Tuesday 1 November 2016

Singapore government agencies turning to 3D indoor mapping

Maps can be useful for public security, urban warfare scenarios and heritage preservation
By Lin Yangchen, The Straits Times, 31 Oct 2016

Researchers and government agencies across Singapore are beginning to embrace three-dimensional computer mapping of indoor spaces - a trend that could enhance public security for emergency situations, among other benefits.

The 3D maps, which detail interior spaces and are constructed with the help of lasers, could help simulate and manage crowds, such as when an evacuation has to be carried out after a fire or terror attack.

For a start, researchers at the Agency for Science, Technology and Research used computer models to study crowd movements at an exhibition at the Suntec Singapore Convention and Exhibition Centre earlier this year.

Such maps could also be useful for the military in tackling urban warfare scenarios.

Said Mr George Loh, director of programmes at the National Research Foundation (NRF): "We are talking to different agencies to see their needs so that we can prioritise some of the spaces to be modelled."

Potential candidates include MRT stations, schools and community centres. In June, the Singapore Land Authority created high-resolution 3D maps of Marina South Pier MRT station.

This comes even as Singapore last month launched SGSecure, a nationwide movement that aims to increase the public's preparedness and resilience in emergency situations such as a terrorist attack.

Besides helping with evacuating large crowds in an emergency, 3D indoor mapping and data analysis could streamline building maintenance and heritage preservation.

For instance, the Singapore Land Authority created a 3D map of a historic black-and-white bungalow on Goodwood Hill in August.

Another use of 3D indoor maps involves combining them with indoor positioning technology to track people's locations and movements. The technology uses radio transmitters such as Wi-Fi and Bluetooth to triangulate the person's position with a smart device that detects those radio signals. The Government Technology Agency's Geospatial Specialist Office is working on improving the accuracy from metres to centimetres.

The NRF's Mr Loh said this kind of data, which is kept anonymous to protect people's privacy, could also help shopping malls understand customer preferences and improve the navigability of their premises.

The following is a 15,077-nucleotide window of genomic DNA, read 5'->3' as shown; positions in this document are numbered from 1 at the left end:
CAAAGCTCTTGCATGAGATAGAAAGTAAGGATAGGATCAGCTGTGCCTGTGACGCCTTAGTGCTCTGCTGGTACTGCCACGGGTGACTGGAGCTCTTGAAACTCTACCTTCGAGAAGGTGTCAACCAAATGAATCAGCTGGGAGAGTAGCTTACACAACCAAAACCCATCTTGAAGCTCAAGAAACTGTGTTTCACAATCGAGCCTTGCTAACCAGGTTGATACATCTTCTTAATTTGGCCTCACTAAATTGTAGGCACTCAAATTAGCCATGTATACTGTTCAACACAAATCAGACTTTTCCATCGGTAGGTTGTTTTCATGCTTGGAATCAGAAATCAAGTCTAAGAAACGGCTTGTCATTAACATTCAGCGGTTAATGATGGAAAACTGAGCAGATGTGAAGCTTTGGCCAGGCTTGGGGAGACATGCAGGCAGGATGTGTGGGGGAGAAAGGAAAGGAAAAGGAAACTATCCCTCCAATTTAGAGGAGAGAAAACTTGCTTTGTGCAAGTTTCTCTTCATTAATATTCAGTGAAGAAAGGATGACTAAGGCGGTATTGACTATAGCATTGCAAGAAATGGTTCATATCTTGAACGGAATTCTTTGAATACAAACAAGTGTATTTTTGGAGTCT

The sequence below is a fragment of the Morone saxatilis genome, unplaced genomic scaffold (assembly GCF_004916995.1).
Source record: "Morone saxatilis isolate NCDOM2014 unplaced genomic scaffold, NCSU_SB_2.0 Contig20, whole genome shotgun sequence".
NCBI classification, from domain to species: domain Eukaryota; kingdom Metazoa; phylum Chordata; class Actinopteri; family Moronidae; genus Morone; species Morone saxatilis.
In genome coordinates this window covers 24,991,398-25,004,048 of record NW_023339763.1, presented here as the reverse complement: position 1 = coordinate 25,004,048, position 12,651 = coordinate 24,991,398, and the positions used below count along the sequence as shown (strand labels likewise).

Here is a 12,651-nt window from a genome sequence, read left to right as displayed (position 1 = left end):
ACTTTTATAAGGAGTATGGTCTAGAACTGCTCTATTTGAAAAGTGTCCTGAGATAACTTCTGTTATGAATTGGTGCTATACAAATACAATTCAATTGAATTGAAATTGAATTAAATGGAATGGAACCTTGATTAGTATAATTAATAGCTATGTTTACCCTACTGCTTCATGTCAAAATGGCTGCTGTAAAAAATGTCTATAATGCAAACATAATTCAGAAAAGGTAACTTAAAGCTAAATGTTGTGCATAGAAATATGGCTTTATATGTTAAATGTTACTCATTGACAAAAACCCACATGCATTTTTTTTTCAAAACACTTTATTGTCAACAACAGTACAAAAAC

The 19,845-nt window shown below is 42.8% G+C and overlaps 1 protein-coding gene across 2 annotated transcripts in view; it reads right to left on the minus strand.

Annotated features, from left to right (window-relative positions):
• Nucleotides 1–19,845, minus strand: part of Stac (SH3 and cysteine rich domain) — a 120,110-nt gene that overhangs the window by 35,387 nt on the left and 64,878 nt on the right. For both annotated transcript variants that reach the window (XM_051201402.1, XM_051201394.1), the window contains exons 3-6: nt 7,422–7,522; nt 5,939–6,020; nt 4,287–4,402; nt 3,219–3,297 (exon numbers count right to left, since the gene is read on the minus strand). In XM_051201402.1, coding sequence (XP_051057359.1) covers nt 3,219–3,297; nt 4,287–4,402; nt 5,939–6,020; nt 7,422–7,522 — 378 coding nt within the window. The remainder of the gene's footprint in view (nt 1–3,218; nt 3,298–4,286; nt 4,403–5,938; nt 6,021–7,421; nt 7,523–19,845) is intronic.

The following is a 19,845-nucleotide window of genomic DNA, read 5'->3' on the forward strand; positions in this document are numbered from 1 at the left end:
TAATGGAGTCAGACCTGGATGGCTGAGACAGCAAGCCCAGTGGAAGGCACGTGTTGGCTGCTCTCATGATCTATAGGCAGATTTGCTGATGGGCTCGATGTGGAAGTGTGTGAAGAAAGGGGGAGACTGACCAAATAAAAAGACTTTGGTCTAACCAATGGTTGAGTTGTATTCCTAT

Mr Thomas Pramotedham, chief executive of geographic information systems provider Esri Singapore, said the real power of 3D mapping goes beyond visualisation. It lies in an ability to put many different types of information together, analyse the data and generate solutions to problems.

Mr Pramotedham said Singapore is not only a "thought leader" in such technology but also turning ideas into reality, and that many other cities are learning from the Republic. "People are thinking about mapping out a 3D city but we're actually doing it."

How 3D mapping works
By Lin Yangchen, The Straits Times, 31 Oct 2016

The Republic is pushing ahead to map more indoor spaces in three dimensions for a variety of reasons ranging from managing crowds during emergencies to preserving buildings digitally - and lasers are key in these efforts.

The mapping process begins with a device that scans its surroundings with a moving laser, making millions of measurements of distances to objects based on the time light takes to travel there and reflect back.

The result is a "point cloud", a data set containing the 3D positions of millions of points representing the floor, ceiling, walls and other structures.

This is converted to a 3D map of the place using sophisticated computer programs. In fact, researchers are trying to develop programs smart enough to automatically identify everyday objects such as chairs and lamps.

Assistant Professor Yeung Sai-Kit, who leads the Vision, Graphics and Computational Design Group at the Singapore University of Technology and Design, said the main challenge is getting enough 3D data to "train" computers to recognise things. "Getting a 3D model is much more time-consuming than just capturing an image."

Despite the challenges, Prof Yeung is pushing ahead with 3D indoor applications through Sky Optimum, a local start-up he founded last year.

The company will soon release a web-based interior design tool based on 3D indoor models, called MagixHome. It is a platform for furniture companies, interior designers and property agents and developers to market their products, as well as for the members of the public to design their own homes.

No comments:

Post a Comment